Thursday, July 8, 2021

More about vehicles on flat cars

 I have posted several descriptions of vehicles loaded on flat cars, and using the search box at right, with “vehicle load” as the search term, you will readily find them. In particular, I wrote a series of ten posts about upgrading a Roco “Army” heavy-duty flat car, 6-wheel trucks and 100-ton capacity, and choosing a variety of armor and other military loads. All those posts are most easily found using “Roco flat car” as the search term.

My topic for today is about an important part of such loads if they are placed on flat cars. That is the blocking required to immobilize these heavy vehicles on the flat car, while it moves over the railroad. There are many approaches that can be taken, including starting with the appropriate military Manual, but I just want to mention one of them. That is the set of parts from Heiser’s Models. I show below the label of the kit. Heiser’s is now in business as Lakewood Heiser’s Models. These do show up on eBay and other on-line sellers.

What is contained in this kit is two resin “sheets” of chocks, and two resin sheets of boards of varying length, and some short flat car stakes. The chock sheets, shown below, have two different angles, 31 and 38 degrees, with the steeper ones better for wheeled vehicles, the lower angles better for tracked vehicles. About half also have a short timber behind the chock, which would be nailed to the flat car deck to hold the chock in place. Obviously I’ve already used some from these two sheets.

To further demonstrate what is intended with these chocks, I show below the Heiser directions, showing chock placement and use of boards alongside the vehicle. In previous posts, I have shown prototype views that illustrate these same features. (You can click on the image to enlarge it, if you wish.)

In the past, I have cut the chocks as 45-degree angles in a scale 6 x 6-inch timber, but these are pretty small. They really should be built up with a flat piece and an angled piece, so they have more height. I show below a pair of Roco Sherman tanks, with the one at left having the chocks cut from scale 6 x 6. I think it is obvious that the more substantial Heiser chocks at right are more credible looking. The tank at right doesn’t have the board alongside yet.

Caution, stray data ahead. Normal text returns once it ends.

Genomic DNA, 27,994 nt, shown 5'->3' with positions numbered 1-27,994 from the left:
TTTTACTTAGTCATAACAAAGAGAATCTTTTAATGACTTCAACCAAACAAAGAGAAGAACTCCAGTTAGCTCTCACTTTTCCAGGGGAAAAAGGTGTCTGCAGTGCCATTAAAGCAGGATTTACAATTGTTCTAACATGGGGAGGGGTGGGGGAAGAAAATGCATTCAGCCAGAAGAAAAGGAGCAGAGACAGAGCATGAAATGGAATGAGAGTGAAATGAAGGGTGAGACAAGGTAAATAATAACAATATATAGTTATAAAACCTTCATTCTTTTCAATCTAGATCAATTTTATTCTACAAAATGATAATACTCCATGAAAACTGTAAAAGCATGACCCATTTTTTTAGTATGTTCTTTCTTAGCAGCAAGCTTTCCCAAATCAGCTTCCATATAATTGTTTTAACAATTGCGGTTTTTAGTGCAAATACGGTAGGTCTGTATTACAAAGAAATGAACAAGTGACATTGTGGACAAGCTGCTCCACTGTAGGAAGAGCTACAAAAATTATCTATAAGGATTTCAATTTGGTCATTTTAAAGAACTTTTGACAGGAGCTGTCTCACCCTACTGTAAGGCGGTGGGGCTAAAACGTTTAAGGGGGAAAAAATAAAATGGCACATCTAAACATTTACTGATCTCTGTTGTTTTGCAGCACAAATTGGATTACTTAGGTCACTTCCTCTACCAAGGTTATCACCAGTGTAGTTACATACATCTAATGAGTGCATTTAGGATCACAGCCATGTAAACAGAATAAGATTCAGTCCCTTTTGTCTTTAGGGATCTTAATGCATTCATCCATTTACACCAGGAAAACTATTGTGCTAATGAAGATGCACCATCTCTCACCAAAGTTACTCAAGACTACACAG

As I mentioned, the set of chocks includes steeper-angled ones that are more suitable for wheeled vehicles. Below I show a military tractor, a Herpa model. This one also is photographed to show the chocks, but boards will be added along the length of the wheels.

[Let me observe in passing, though I’m not remotely an expert on military vehicles, or even very knowledgeable about them, that I’m told this is an M931 tractor, a late 1970s vehicle. That’s long after my modeling era, but these vehicles were in fact rebuilt from M809 6x6 trucks that in turn came from the M39 series, a 1949 6x6 design first produced in 1951. The M809 series emerged from, but did not replace, the M39 designs in 1969. So I decided it’s not so severe a time warp to imagine this vehicle as an M39. Now wasn’t that admirably clear? Corrections or additions welcome.] 

Of course, the same kinds of chocks can readily be made from stripwood, and setting up an assembly line to turn them out in quantity would work fine. But the Heiser chocks are definitely a shortcut, and I enjoy using them for a variety of vehicle loads. I will show more of them in a future post. 

Tony Thompson


  1. Tony, your model is an M931 which has a completely different front end then the M800 and the M39/M59s they were derived from. The M930 series trucks were an upgrade mad by AM General starting in 1982. The metal hood with the hinged sides to access the engine compartment was replaced with a IIRC fiberglass hood that was hinged at the front of the frame and lifted forward to allow access to the engine. I served in the Army from Dec 1974 to Nov 2003 so I saw the transition from the gasoline powered M39s and M59s (there will still a lot of them in service when I enlisted especially in the reserve components) to the diesel powered M800s to the rebuilt M900s.

    An eBay search for Roco Minitanks should bring you the correct truck. But most likely only a veteran of that era or a military vehicle enthusiast would notice.

  2. Thank you, Jeff, good information, and thanks for your service. I did know it was an M931, as I mentioned, and I knew the hood was all new -- but it is very similar in APPEARANCE to the preceding M809 vehicles, judging by photos I found on the web. But I will take your advice and acquire an M39 truck or two for flatcar loads.
    Tony Thompson